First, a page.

The Challenges of Being a Parent of a Child with Food Allergies



There are so many challenges that are associated with food allergies. Let’s face it, food allergies are a pain and annoying for kids to handle, but what about parents of kids with food allergies? I was curious and I wanted to get some perspective on what parents thought about food allergies. So, I interviewed a few parents that have kids who have food allergies. This is what they had to say:


I interviewed Ben:

Question: What are your kid's food allergies?

Answer: Holly- All nuts, shellfish, sesame seeds Matthew: All nuts except for hazelnuts

Question: What age did you find out your child had food allergies?

Answer: Holly- 4 or 5 Matthew- 6

Question: How did you find out?

Answer: Holly- I was eating peanut butter and I gave her a tiny dot of peanut butter on her lip, and she had an allergic reaction. Matthew- He had a Choco Taco which is a chocolate taco dipped in nuts. He had an allergic reaction to them.

Question: What is the biggest struggle that you deal with as a parent?

Answer: The biggest struggle is eating out because you need to trust that the restaurant does not mess up. So you are putting your trust in strangers.

Question: What do you do about restaurants, parties, family events, and friends’ houses?

Answer: You want to make sure everyone is aware of your child’s food allergies. Also, always have a “safe food” in your possession.

Question: What advice would you give new allergy parents?

Answer: If your child is having an allergic reaction, do not hesitate to give your child the EpiPen.

I interviewed Michelle:

Question: What are your kid's food allergies?

Answer: Nuts, shellfish, sesame seeds and mango.

Question: What age did you find out your child had food allergies?

Answer: Chad: Just before he turned 2 years old.

Question: How did you find out?

Answer: We were at a restaurant, and I gave my son a chocolate chip muffin. It turned out that they ran out of chocolate chips and substituted chocolate chip peanut butter muffins and did not change the label. After eating the muffin, my son had a bad reaction. He started coughing, complaining of a sore throat and had a reverse farmer’s sunburn type rash. In other words, he was swollen under his clothes, anything exposed looked normal. We knew that something was wrong.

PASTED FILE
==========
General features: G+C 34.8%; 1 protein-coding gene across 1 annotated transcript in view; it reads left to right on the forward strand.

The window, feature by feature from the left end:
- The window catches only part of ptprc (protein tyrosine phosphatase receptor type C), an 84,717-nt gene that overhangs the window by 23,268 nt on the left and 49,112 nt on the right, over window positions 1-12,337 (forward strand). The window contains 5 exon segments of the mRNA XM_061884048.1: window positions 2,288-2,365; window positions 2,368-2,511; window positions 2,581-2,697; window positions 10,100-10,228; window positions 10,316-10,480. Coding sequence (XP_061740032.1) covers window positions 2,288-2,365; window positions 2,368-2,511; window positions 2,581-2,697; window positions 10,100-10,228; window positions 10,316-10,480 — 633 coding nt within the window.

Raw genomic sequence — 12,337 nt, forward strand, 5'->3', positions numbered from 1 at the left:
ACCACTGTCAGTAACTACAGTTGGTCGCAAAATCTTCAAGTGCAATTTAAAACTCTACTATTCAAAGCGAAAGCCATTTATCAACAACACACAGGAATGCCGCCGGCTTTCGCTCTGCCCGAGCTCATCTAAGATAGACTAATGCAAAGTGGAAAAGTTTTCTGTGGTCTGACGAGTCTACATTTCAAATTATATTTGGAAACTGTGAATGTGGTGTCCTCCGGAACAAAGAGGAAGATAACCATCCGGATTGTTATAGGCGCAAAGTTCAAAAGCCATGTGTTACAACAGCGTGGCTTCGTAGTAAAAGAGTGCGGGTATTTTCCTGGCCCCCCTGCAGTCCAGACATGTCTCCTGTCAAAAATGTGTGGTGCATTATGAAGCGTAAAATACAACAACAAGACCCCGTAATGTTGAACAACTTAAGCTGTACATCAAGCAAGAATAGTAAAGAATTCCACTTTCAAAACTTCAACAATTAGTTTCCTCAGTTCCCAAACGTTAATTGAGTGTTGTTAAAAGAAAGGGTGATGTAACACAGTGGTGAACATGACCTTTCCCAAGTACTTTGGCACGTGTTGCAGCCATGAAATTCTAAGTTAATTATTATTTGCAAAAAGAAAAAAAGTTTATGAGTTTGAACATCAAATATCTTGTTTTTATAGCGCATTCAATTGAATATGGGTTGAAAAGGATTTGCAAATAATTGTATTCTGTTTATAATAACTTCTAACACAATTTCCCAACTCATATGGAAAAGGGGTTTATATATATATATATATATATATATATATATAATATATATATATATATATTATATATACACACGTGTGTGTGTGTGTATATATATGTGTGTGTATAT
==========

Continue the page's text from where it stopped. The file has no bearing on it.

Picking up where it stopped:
Question: What is the biggest struggle that you deal with as a parent?

Answer: Making sure my child is included in eating. Also, worrying about what other people are eating when we are at sporting events.

Question: What do you do about restaurants, parties, family events, and friends’ houses?

Answer: Always call ahead of time to make sure that my child can safely eat at the place or event.

Question: What advice would you give new allergy parents?

Answer: Always be prepared for every situation with the EpiPen, anti-bacterial wipes and safe food items. I would also suggest getting support from other parents going through similar situations by joining an allergy Facebook group. It will help to hear what others do and how they cope.

I interviewed Lisa:

Question: What are your kid's food allergies?

Answer: My child’s food allergies are eggs, dairy, and peanuts.

Question: What age did you find out your child had food allergies?

Answer: Julia: At 6 months old we found out that my child had food allergies.

Question: How did you find out?

Answer: She was having failure to thrive and many medical issues. We were in and out of the doctor’s offices. We did a lot of repeated testing and the blood work showed that she was allergic to milk. The other allergens surfaced later.

Question: What is the biggest struggle that you deal with as a parent?

Answer: When she was younger, I would worry that she would eat something that she would think was safe but wasn’t. Now that she’s a teenager, the struggle is social events and her getting together with her friends. She misses out on things because everything has food.

Question: What do you do about restaurants, parties, family events, and friends’ houses?

Answer: She must always bring her own food, so I spend hours cooking and preparing.

Question: What advice would you give new allergy parents?

Answer: To hang in there. It will get easier as they get older. Never let your guard down and always carry the EpiPen.

My thoughts after my interviews:

After interviewing some parents whose children have food allergies, I realized that parents do a lot of things behind the scenes to protect their kids. This interview was eye opening. I am grateful I had the experience of being able to see things from a parent’s perspective.